When did/will you peak?

11 watchers
Nov 2016
3:56pm, 11 Nov 2016
420 posts
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Daz Love
Looked up the 7 year rule as never heard the term!! Full article in link above.

The 'seven-year rule'

Even though Faerber ran his first marathon in 1964 at age 28, he didn't run his best marathon until he was 41. "The first one was the Culver City Marathon in California," Faerber recalled. "It was the Olympic trials that year. I had never run the distance and assumed it was just a matter of extending myself a little more than I had done in shorter races. I found it didn't work that way and I dropped out at 15 miles."

Faerber won a number of marathons in Hawai'i, including the first Maui Marathon in 1971, but his best effort came in the 1977 Honolulu Marathon, when he recorded a time of 2 hours, 36 minutes, 47 seconds. "We didn't know much about training for that long of a race back in the 1960s," Faerber added.

"I didn't really get into high mileage training — the 100 miles a week stuff — until I was in my late 30s, and even then I was still experimenting. If there was one thing that made the difference when I did my best it was consistency. My training was more consistent and by that time I had learned from my mistakes."

Connie Comiso-Fanelli, another veteran distance runner, agrees that consistency is the key and believes in the "seven-year rule," which holds that it takes seven years to fully adapt to the marathon distance. "I started running in 1978, ran my first marathon that year, a 3:48, and then ran my best, a 2:53, seven years later," said Comiso-Fanelli, a 46-year-old registered nurse. "It took 14 or 15 marathons before I ran my best. I think it was just harder training and consistency. I also changed my diet and stopped eating red meat entirely."

Adaptation involves molding and reshaping the body to the demands of distance running. The seven-year rule may be explained in part by the scientific fact that cells in the body completely turn over every seven years.
Nov 2016
5:30pm, 11 Nov 2016
425 posts
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Ulric
Thanks, that was interesting. I think it applies across other distances too personally.
Nov 2016
6:36pm, 11 Nov 2016
70 posts
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Brunski
HappyG(rrrr) - 55 and a (comfortable) sub 3 marathon is smashing - wow.

Ulric - tell us about this arch rival of yours, is it through parkrun? I have a parkrun rival, he went sub 19 before me, he went sub 18 before me and when I beat his time he went and took 4 seconds off mine...he also beat me on the chip time for the Yorkshire half by a second (despite me finishing infront of him).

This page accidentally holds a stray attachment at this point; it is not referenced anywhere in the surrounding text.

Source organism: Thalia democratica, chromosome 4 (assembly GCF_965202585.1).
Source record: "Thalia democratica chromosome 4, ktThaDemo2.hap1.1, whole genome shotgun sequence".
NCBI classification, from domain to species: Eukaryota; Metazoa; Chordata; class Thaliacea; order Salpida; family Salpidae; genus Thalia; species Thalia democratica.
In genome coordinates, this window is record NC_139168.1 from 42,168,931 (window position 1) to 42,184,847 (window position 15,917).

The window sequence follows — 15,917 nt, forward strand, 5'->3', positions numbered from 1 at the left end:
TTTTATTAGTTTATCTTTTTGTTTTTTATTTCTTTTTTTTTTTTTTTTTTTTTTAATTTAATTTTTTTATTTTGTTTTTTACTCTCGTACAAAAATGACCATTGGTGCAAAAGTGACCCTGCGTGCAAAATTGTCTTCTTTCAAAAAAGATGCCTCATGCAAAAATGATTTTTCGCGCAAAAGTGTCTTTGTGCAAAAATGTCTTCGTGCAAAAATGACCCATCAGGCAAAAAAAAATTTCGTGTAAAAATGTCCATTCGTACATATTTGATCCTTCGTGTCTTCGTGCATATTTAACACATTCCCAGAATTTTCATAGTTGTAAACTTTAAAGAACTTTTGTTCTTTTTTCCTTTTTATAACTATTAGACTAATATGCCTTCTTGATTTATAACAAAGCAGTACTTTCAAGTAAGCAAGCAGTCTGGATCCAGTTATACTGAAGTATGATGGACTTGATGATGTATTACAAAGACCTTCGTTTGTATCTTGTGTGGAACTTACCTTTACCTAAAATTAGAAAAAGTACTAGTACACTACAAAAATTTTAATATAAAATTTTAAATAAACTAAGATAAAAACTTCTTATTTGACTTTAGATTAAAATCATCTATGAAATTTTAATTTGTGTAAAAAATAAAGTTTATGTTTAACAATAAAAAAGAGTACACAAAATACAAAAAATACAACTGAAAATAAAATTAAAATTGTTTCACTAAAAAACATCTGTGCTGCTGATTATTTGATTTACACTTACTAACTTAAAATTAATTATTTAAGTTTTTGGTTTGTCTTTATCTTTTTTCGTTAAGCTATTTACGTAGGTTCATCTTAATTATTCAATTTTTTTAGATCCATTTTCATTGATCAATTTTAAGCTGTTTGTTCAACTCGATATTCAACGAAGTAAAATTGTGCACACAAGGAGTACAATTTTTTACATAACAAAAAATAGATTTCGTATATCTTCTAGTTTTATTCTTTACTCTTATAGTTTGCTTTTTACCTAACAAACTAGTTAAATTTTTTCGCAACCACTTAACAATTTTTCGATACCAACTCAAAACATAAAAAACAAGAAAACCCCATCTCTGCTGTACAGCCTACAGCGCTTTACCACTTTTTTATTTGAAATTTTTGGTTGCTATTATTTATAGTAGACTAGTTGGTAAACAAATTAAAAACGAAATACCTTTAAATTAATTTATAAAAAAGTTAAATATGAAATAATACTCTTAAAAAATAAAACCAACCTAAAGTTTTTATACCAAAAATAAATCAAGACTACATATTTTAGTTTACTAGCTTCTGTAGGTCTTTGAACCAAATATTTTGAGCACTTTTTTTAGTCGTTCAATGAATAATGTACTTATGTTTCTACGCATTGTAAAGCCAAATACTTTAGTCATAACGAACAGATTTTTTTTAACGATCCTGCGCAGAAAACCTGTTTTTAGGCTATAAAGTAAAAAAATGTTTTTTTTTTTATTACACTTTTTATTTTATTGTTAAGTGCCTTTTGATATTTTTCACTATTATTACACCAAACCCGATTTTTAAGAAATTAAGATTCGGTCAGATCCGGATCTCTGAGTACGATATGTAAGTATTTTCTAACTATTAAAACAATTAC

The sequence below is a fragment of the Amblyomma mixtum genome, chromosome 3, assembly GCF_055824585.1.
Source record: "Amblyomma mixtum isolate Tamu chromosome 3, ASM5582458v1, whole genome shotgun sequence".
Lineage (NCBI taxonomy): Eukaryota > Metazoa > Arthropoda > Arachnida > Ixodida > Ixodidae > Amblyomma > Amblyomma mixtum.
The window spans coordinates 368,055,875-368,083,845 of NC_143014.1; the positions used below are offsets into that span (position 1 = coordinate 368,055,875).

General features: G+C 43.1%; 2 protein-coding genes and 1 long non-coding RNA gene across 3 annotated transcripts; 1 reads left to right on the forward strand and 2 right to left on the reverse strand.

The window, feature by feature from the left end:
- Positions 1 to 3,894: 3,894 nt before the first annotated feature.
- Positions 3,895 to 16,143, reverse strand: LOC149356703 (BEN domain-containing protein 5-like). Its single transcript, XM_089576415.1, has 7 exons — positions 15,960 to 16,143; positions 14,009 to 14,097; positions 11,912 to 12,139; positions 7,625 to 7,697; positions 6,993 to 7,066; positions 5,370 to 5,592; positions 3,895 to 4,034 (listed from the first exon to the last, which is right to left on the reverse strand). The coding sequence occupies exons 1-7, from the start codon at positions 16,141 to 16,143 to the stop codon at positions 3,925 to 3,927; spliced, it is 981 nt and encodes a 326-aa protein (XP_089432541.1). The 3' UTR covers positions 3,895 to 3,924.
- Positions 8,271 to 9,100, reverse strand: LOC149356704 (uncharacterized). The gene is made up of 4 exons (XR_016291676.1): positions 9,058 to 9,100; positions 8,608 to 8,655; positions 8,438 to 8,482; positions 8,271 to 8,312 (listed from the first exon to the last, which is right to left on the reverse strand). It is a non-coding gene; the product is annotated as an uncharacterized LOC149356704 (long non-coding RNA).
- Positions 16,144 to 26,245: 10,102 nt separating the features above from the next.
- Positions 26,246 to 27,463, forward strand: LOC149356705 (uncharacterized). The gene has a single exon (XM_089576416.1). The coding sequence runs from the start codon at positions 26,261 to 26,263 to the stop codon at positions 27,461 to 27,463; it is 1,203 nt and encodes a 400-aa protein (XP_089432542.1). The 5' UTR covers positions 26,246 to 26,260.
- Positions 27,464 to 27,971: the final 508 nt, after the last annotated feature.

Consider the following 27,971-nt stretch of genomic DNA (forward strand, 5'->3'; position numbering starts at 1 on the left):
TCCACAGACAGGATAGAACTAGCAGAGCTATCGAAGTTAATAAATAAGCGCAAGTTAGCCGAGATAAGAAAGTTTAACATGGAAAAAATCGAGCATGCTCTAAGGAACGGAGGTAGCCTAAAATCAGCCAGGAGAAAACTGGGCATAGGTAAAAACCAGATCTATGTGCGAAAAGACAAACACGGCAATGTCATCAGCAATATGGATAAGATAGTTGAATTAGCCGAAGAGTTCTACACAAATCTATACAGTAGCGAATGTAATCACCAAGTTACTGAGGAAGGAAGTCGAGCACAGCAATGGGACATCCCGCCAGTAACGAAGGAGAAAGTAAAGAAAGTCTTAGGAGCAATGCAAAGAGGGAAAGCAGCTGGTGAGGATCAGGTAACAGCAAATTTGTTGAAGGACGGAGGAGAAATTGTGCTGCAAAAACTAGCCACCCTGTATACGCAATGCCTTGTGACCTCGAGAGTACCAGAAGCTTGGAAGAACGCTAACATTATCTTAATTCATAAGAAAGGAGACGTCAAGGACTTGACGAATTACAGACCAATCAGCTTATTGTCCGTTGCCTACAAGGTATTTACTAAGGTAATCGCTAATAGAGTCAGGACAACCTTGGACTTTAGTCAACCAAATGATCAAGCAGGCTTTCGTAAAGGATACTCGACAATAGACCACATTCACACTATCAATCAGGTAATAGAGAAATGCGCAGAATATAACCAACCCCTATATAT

Daz - thanks for the article, I'd be happy with 7 years of improving...
Nov 2016
8:05pm, 11 Nov 2016
426 posts
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Ulric
search the site for 'groves' ;-)
Nov 2016
8:48pm, 11 Nov 2016
5,923 posts
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The_Saint
Talking of peaking and how long you can keep defying age, Martin Rees who I see regularly at races in South Wales is truly extraordinary thepowerof10.info
The takeaway message I get is that maybe a lot of aging is in our heads
Nov 2016
8:50pm, 11 Nov 2016
5,924 posts
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The_Saint
Trying that link with TinyUrl to avoid whatever the issue is tinyurl.com
Nov 2016
8:51pm, 11 Nov 2016
11,568 posts
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Angus Clydesdale
Back to 'mental toughness'! :-)
Nov 2016
8:53pm, 11 Nov 2016
10,698 posts
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Bazoaxe
I think a lot depends on when you start running. If I had started in my teens or early 20s, I would be well past my best by now.

However, I also suspect that my best times would have been faster then they are
Nov 2016
9:25pm, 11 Nov 2016
11,569 posts
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Angus Clydesdale
I think you're right to an extent, in that you can wear yourself out. My absolute fastest and fittest will be the year I was 22. I had spent the best part of 2 years in an intensive training regime and was just out of it and therefore well rested too. It was fantastic. Not sure I'll ever be that quick again, but am hoping to surpass it on a WAVA basis over the next 2 years.

I've done myself a huge favour by spending a disproportionate amount of the intervening 25 years sat on my fat 'arris, shining a swivelly chair ;-) Not much chance of an over-use injury making its presence felt!
Nov 2016
10:30pm, 11 Nov 2016
427 posts
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Ulric
Rees is amazing yes and so is my old club XC champion John Exley, born 1947 and ran 5.34 for 1500 this year.

tinyurl.com

About This Thread

Maintained by Brunski
An ageing runner starts a thread wondering whether recent improvements in times are likely to continue into his forties, looking for personal stories of people experiences, their 'golden years' where they hit some of their best times. But also willing to hear how age deteriorates times, how his improvements may be short lived and maybe give him an idea of how many years he has to play with....?

Related Threads

  • age
  • wava

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